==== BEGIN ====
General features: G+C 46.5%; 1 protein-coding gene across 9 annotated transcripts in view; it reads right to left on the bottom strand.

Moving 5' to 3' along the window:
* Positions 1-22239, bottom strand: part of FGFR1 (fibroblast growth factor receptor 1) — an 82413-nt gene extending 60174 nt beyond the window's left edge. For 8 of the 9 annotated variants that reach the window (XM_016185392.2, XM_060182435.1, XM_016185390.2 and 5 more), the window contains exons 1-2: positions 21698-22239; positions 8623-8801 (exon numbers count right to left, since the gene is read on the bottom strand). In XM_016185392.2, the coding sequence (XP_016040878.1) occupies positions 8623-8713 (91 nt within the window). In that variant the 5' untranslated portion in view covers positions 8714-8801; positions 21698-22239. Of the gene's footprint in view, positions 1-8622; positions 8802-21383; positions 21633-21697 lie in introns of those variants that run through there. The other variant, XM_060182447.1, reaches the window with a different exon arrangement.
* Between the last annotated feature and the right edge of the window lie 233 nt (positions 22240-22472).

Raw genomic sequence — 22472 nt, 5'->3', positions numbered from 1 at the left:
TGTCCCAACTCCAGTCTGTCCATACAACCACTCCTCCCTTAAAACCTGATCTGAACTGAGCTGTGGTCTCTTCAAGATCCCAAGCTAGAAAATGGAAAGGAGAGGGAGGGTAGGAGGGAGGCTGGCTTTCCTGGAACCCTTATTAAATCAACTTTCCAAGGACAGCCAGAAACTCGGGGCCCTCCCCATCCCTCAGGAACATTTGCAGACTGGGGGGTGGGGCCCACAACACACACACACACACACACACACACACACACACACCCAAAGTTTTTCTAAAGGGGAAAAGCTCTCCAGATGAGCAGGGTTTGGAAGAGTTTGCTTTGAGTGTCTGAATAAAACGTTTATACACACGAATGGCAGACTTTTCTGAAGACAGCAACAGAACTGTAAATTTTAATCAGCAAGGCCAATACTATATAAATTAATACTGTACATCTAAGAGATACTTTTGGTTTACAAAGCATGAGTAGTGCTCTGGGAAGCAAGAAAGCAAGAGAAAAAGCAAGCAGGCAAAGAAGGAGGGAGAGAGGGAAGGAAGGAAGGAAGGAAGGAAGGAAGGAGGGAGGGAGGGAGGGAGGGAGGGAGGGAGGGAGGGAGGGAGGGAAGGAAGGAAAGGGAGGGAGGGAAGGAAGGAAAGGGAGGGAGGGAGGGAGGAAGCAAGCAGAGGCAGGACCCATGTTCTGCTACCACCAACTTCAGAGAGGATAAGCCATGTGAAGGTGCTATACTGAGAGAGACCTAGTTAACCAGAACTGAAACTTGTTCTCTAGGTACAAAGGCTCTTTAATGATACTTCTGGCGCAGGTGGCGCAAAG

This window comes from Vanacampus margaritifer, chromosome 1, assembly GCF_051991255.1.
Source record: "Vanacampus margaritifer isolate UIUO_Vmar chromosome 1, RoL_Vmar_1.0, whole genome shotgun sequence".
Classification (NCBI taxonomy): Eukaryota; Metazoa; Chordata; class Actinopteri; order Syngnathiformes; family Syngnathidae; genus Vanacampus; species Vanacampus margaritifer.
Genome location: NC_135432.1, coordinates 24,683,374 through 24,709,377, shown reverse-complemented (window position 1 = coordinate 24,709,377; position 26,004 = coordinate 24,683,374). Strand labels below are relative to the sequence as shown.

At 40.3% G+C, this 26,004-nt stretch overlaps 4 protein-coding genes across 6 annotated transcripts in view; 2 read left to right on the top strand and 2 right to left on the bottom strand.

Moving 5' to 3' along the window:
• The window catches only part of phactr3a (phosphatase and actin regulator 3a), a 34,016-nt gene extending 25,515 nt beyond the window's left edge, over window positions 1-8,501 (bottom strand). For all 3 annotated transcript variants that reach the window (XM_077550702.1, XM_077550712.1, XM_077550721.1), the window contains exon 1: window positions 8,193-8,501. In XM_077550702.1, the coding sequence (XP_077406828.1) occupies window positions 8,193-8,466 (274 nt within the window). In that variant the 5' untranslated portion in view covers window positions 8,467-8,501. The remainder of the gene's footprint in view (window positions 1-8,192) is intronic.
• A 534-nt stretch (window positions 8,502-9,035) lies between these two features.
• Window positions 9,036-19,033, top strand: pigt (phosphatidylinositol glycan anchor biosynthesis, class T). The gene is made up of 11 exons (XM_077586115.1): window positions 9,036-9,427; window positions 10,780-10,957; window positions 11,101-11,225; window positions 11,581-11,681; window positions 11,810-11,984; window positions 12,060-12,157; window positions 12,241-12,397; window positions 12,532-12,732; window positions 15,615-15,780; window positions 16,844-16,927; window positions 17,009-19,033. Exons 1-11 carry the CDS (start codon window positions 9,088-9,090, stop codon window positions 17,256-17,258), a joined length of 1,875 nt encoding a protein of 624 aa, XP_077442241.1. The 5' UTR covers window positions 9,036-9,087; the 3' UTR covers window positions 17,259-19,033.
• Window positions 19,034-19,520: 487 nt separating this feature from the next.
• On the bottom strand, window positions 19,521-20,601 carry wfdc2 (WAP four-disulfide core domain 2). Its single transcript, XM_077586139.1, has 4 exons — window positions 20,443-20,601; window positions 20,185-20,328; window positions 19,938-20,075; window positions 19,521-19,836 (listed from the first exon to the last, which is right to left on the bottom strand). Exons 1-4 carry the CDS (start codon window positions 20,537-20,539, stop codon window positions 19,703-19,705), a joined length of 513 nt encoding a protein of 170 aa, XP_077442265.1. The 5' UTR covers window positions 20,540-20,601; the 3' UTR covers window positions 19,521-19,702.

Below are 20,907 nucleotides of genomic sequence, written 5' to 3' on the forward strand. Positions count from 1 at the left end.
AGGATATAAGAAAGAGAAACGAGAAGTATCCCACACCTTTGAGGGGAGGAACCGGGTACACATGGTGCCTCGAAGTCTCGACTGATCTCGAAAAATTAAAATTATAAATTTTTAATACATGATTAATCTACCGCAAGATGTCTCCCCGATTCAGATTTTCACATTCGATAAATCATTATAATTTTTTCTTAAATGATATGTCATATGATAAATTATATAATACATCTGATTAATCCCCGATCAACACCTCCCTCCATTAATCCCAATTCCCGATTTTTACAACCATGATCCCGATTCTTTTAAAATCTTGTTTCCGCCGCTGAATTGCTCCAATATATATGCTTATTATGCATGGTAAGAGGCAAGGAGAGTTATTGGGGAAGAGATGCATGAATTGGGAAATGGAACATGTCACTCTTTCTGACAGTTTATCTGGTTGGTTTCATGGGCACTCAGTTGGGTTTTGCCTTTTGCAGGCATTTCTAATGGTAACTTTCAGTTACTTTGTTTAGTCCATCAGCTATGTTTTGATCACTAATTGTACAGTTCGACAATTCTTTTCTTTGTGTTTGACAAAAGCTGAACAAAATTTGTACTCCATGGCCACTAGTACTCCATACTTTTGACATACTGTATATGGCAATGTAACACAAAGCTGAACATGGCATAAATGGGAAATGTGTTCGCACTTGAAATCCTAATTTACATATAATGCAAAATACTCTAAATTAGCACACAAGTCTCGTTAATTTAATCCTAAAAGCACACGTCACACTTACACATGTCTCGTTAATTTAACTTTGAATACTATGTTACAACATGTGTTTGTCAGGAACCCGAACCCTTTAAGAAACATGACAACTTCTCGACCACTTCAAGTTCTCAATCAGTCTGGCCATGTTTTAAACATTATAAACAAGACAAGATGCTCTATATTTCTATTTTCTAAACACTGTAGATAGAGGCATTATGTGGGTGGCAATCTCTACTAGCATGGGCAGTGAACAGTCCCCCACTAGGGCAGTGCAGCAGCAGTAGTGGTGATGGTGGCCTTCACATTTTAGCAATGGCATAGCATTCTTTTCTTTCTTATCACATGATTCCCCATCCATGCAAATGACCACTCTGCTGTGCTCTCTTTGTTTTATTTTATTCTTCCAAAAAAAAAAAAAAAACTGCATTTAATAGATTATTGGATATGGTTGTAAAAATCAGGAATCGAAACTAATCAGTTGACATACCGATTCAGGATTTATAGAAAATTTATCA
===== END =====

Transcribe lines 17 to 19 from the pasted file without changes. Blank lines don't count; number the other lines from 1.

• On the bottom strand, window positions 19,521-20,601 carry wfdc2 (WAP four-disulfide core domain 2). Its single transcript, XM_077586139.1, has 4 exons — window positions 20,443-20,601; window positions 20,185-20,328; window positions 19,938-20,075; window positions 19,521-19,836 (listed from the first exon to the last, which is right to left on the bottom strand). Exons 1-4 carry the CDS (start codon window positions 20,537-20,539, stop codon window positions 19,703-19,705), a joined length of 513 nt encoding a protein of 170 aa, XP_077442265.1. The 5' UTR covers window positions 20,540-20,601; the 3' UTR covers window positions 19,521-19,702.

Below are 20,907 nucleotides of genomic sequence, written 5' to 3' on the forward strand. Positions count from 1 at the left end.
AGGATATAAGAAAGAGAAACGAGAAGTATCCCACACCTTTGAGGGGAGGAACCGGGTACACATGGTGCCTCGAAGTCTCGACTGATCTCGAAAAATTAAAATTATAAATTTTTAATACATGATTAATCTACCGCAAGATGTCTCCCCGATTCAGATTTTCACATTCGATAAATCATTATAATTTTTTCTTAAATGATATGTCATATGATAAATTATATAATACATCTGATTAATCCCCGATCAACACCTCCCTCCATTAATCCCAATTCCCGATTTTTACAACCATGATCCCGATTCTTTTAAAATCTTGTTTCCGCCGCTGAATTGCTCCAATATATATGCTTATTATGCATGGTAAGAGGCAAGGAGAGTTATTGGGGAAGAGATGCATGAATTGGGAAATGGAACATGTCACTCTTTCTGACAGTTTATCTGGTTGGTTTCATGGGCACTCAGTTGGGTTTTGCCTTTTGCAGGCATTTCTAATGGTAACTTTCAGTTACTTTGTTTAGTCCATCAGCTATGTTTTGATCACTAATTGTACAGTTCGACAATTCTTTTCTTTGTGTTTGACAAAAGCTGAACAAAATTTGTACTCCATGGCCACTAGTACTCCATACTTTTGACATACTGTATATGGCAATGTAACACAAAGCTGAACATGGCATAAATGGGAAATGTGTTCGCACTTGAAATCCTAATTTACATATAATGCAAAATACTCTAAATTAGCACACAAGTCTCGTTAATTTAATCCTAAAAGCACACGTCACACTTACACATGTCTCGTTAATTTAACTTTGAATACTATGTTACAACATGTGTTTGTCAGGAACCCGAACCCTTTAAGAAACATGACAACTTCTCGACCACTTCAAGTTCTCAATCAGTCTGGCCATGTTTTAAACATTATAAACAAGACAAGATGCTCTATATTTCTATTTTCTAAACACTGTAGATAGAGGCATTATGTGGGTGGCAATCTCTACTAGCATGGGCAGTGAACAGTCCCCCACTAGGGCAGTGCAGCAGCAGTAGTGGTGATGGTGGCCTTCACATTTTAGCAATGGCATAGCATTCTTTTCTTTCTTATCACATGATTCCCCATCCATGCAAATGACCACTCTGCTGTGCTCTCTTTGTTTTATTTTATTCTTCCAAAAAAAAAAAAAAAACTGCATTTAATAGATTATTGGATATGGTTGTAAAAATCAGGAATCGAAACTAATCAGTTGACATACCGATTCAGGATTTATAGAAAATTTATCA